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20 Jul, 2017 17:45

‘I want to undress you in kisses’: Malaysia bans racy smash hit ‘Despacito’

‘I want to undress you in kisses’: Malaysia bans racy smash hit ‘Despacito’

Malaysian fans of Spanish language summer smash hit ‘Despacito’ will no longer be able to hear the track on state media. Authorities banned the song because if its steamy lyrics.

The track, by Puerto Rican singer Luis Fonsi featuring Daddy Yankee and Canadian teeny bopper Justin Bieber, has taken the world by storm.

It was recently named the most streamed track of all time, being played a stunning 4.6 billion times in just six months, and viewed more than 2 billion times on YouTube.

However, Malaysian authorities are none too impressed with the tracks sexually explicit lyrics such as:

“I want to breathe in your neck slowly. Let me murmur things in your ear. So that you remember if you’re not with me.”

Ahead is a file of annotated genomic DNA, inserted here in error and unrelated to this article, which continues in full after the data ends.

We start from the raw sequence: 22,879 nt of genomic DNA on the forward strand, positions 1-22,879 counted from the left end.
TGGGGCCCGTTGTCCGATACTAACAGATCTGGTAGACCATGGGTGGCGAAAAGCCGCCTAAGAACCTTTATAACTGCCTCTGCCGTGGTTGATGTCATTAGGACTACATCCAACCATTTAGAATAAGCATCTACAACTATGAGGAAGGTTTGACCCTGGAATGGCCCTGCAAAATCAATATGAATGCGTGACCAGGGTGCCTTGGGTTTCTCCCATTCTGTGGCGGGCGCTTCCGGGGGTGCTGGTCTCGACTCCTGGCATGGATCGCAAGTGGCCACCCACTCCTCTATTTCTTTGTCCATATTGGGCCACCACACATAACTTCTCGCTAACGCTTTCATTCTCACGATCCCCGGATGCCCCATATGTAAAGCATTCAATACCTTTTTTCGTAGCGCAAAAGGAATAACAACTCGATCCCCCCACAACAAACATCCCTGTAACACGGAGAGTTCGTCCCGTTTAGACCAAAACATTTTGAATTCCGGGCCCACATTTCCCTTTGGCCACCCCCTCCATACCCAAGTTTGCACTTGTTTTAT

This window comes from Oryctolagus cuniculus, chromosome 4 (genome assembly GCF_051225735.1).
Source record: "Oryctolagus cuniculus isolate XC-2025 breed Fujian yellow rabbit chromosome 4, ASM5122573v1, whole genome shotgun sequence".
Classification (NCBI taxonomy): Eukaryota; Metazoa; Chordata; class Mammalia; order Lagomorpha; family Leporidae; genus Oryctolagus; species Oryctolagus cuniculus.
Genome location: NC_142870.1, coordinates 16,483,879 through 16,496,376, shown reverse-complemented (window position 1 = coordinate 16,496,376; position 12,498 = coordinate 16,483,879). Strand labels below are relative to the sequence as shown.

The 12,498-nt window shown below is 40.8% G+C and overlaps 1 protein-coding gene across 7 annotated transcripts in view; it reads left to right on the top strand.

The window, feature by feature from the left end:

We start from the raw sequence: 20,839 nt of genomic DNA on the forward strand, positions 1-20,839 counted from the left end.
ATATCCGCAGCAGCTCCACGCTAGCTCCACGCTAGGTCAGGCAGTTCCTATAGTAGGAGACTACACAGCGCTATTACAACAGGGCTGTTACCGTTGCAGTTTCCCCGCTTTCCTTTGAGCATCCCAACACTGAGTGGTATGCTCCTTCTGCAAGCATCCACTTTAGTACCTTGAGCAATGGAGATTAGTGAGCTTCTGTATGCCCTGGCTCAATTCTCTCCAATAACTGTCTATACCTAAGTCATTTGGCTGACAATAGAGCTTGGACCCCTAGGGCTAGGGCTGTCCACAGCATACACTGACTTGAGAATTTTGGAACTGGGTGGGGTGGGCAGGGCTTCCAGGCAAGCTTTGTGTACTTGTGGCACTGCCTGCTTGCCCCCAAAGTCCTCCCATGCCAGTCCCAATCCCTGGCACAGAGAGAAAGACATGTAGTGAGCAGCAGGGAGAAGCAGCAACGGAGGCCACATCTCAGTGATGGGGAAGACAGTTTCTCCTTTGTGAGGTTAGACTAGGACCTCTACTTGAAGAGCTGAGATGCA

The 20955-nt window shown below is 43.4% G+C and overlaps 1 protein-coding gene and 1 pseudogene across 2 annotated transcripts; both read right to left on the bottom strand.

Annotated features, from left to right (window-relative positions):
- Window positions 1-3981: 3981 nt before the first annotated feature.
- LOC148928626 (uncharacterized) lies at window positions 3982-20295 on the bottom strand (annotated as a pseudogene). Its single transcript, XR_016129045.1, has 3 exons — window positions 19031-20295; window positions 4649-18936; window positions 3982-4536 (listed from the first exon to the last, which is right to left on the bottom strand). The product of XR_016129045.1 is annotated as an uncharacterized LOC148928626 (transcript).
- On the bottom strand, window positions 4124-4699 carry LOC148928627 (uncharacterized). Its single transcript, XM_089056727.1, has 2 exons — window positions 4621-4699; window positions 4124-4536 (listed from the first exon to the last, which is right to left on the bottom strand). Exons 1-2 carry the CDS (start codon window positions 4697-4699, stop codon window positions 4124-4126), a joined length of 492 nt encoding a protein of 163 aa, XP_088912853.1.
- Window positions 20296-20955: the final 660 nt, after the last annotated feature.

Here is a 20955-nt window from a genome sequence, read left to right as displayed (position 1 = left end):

“I want to undress you in kisses slowly. Firmly in the walls of your labyrinth. And of your body, I want to create a manuscript.”

And of course:

“Let me trespass your danger zones. Until I make you scream. And you forget your last name.”

Pretty racy stuff.

“RTM (Radio Televisyen Malaysia) has stopped the song on all RTM radio stations and over RTM TV with immediate effect,” Communications Minister Salleh Said Keruak told Free Malaysia Today.

The minister was concerned that teens will use the internet to get around the ban and urged privately-owned radio stations to apply “self censorship” with regards to ‘Despacito.’

“Radio airwaves are but one of the many channels through which the public, especially the younger generation, hear those songs,” he added.

“As such, we ask the radio stations to be sensitive to local norms and apply self-censorship of the song, be it by stopping the airplay or audio deleting part of the song.”

Malaysia has a history of banned or censoring content the government deems inappropriate in the Muslim majority country.

Back in March a live action remake of Disney’s 1991 animated classic ‘Beauty and The Beast’ had its release there postponed due to the exclusion of the film’s much-publicized “gay moment.”